A stunning nightscape
in the absence
a bruised sky
(kelly salasin, october 2012)
The fierce winds blew early Autumn
onto the road
where she gathered
on tiny ponds,
from morning rains.
Each puddle arranged a collage–
of jeweled reds and yellows and oranges
from maple and birch and oak.
A spray of pine needles completed the work.
This is how the walk to the farm stand
became an art show,
and this is how
a middle-aged woman,
in puddle boots,
Kelly Salasin, October 2012
Yesterday I drove down my hobbled road, snow encrusted, and turned onto Route 9 for the morning commute to Brattleboro–and didn’t give it a second thought when the flow of traffic stopped, and became single lane, as if it was as natural an occurrence as the mindless speed.
I was surprised to find myself relieved rather than annoyed by the delay.
“They haven’t abandoned us,” I said to my empty car.
In this post-Irene world, road work had become the norm, and we’ve appreciated every moment of it; but then they were gone, leaving our roads were delightfully “passable,” and eerily unfinished.
Last week over a foot of snow arrived before the plow poles were anchored along the dirt roads or the guard rails finished on Route 9.
I don’t need to explain the significance of guard rails, but here’s the thing about plow poles–they show us where there is and isn’t a road. When everything is white, it’s hard to tell, particularly when what was once road, no longer is, because it was half-eaten away by water, and restored, but never fully so.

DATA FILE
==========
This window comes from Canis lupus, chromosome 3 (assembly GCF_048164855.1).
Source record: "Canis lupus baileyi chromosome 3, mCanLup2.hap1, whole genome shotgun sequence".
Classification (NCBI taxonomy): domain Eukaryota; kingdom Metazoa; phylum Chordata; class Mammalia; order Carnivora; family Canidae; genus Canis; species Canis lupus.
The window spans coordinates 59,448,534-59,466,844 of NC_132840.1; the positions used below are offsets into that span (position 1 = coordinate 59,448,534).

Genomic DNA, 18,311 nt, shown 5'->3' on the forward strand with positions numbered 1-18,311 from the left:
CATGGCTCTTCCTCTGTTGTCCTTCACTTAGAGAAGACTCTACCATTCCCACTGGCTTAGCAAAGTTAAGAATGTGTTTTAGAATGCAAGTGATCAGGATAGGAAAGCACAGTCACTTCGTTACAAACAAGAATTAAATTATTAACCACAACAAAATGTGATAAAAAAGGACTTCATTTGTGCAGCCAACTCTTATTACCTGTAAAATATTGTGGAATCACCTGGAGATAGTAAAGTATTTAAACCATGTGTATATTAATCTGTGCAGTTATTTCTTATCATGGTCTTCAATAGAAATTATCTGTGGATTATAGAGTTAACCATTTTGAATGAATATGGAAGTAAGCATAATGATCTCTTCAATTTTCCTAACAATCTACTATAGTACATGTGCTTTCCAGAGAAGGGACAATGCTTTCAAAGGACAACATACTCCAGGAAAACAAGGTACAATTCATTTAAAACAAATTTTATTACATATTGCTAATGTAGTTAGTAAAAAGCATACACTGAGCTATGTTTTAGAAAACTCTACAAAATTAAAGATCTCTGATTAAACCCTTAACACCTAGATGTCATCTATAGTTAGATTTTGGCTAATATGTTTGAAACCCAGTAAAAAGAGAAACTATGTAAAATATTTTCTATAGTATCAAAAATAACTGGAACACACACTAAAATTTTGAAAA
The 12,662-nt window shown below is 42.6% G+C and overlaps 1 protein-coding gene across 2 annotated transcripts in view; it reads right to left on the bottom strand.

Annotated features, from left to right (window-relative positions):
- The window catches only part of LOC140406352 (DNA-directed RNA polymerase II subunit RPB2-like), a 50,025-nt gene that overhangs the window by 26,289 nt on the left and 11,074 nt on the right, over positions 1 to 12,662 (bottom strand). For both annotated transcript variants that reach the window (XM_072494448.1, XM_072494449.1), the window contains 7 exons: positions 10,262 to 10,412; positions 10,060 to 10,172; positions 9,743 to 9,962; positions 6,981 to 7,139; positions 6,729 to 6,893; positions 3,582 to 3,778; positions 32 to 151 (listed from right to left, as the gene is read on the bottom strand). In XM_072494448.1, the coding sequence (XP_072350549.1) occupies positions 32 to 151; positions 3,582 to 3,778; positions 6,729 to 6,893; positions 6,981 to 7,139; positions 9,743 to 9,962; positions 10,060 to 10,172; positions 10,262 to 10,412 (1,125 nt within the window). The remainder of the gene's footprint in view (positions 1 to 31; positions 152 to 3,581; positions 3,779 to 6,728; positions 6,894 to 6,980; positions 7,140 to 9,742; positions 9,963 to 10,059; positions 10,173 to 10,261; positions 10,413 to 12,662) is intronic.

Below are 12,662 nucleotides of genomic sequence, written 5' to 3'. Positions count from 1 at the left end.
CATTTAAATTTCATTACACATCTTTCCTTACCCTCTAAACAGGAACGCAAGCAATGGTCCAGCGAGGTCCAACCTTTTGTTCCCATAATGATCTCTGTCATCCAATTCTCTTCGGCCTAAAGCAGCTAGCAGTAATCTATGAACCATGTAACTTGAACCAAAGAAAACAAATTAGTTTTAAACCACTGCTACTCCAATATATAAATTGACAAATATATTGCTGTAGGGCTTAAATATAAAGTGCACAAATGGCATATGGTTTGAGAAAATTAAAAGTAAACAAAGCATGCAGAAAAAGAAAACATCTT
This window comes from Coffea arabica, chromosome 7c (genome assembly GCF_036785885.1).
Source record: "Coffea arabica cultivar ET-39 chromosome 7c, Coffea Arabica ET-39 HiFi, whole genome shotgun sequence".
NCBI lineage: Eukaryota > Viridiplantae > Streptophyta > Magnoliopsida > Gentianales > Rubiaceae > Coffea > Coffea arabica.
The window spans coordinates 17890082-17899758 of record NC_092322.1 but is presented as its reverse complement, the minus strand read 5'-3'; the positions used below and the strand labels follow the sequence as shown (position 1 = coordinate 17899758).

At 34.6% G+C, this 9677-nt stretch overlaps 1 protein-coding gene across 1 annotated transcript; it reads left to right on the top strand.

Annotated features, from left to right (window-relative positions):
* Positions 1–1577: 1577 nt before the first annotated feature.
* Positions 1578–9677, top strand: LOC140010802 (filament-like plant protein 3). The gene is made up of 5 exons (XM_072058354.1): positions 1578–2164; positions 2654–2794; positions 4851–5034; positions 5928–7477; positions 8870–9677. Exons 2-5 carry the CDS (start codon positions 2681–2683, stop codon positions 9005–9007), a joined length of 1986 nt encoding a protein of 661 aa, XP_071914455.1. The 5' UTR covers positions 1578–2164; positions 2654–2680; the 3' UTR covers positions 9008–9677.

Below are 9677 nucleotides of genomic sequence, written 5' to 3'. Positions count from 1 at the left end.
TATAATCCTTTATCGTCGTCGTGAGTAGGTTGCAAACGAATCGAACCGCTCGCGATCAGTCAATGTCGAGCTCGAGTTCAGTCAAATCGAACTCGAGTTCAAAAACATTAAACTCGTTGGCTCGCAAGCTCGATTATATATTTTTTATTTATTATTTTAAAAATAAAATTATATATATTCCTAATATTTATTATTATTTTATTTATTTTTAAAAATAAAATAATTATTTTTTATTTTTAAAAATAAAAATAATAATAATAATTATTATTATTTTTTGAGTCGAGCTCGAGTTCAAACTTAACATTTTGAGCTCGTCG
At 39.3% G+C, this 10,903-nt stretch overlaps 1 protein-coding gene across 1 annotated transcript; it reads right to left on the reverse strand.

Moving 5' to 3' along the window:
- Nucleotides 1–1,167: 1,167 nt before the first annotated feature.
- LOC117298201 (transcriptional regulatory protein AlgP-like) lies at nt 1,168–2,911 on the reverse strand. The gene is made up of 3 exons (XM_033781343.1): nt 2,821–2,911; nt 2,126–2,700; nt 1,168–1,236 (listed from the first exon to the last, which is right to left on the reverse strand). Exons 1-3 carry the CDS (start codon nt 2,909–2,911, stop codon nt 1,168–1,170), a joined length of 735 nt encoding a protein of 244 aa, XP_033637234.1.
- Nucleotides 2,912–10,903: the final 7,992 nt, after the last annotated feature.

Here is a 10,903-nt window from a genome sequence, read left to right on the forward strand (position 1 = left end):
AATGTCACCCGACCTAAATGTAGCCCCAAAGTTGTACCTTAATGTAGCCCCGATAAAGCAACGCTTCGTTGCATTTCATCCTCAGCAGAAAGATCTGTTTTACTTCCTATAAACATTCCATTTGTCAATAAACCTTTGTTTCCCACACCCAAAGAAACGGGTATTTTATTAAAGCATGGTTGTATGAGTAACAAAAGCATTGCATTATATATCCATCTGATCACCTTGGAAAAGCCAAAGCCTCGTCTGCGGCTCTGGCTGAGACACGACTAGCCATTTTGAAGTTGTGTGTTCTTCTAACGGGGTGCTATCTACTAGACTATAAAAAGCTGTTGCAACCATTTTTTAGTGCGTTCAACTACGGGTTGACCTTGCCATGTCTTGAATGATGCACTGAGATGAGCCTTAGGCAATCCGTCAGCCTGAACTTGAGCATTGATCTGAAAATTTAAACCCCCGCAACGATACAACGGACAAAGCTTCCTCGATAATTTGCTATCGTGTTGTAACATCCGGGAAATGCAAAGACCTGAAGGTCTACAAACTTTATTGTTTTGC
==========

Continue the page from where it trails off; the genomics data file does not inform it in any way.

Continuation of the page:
The lower half of my road is one of those. A few weeks back when they put in the temporary bridge at Neringa, someone dropped a lot of rubble on the sides of MacArthur so that the truck filled with dirt could make it to the site without toppling over. I bet the rubble is fun in a truck. Not so much in a Honda Civic.
When I can’t stomach the bumps, I take the back way to Brattleboro. It’s all dirt, and it’s slower, but it’s predictable, though the potholes are propagating and the ruts where one road meets another are deepening.
Though it’s been two months since Irene, I find myself having flashbacks on this particular day–hauntings from the night we drove home after the flood.
I can see the ghost of a car dangling into a crater near Robb Family Farm. I can see Ames Hill strewn with rocks. I can feel the fear that we might not make it.
So many roads were taken by Irene and so many still hobble. Some friends have only just had their roads repaired, while others have had repairs washed away by the rain. Stopping for a work crew, in the middle of the morning commute, is a comfort now instead of an annoyance; something I once took for granted; like the permanence of highways and country roads.
Kelly Salasin, November 2011
It’s a quintessential Vermont day, and we’re all trying to hold onto the last breaths of autumn before the big snow. The vendors at the farmers market are shivering, but they’re also grinning. The market closes today–for the season. No more waking at dawn to make egg rolls or harvest vegetables. They’ve shown up for us for the past 6 months, and now they’ll pack it up until spring comes round again.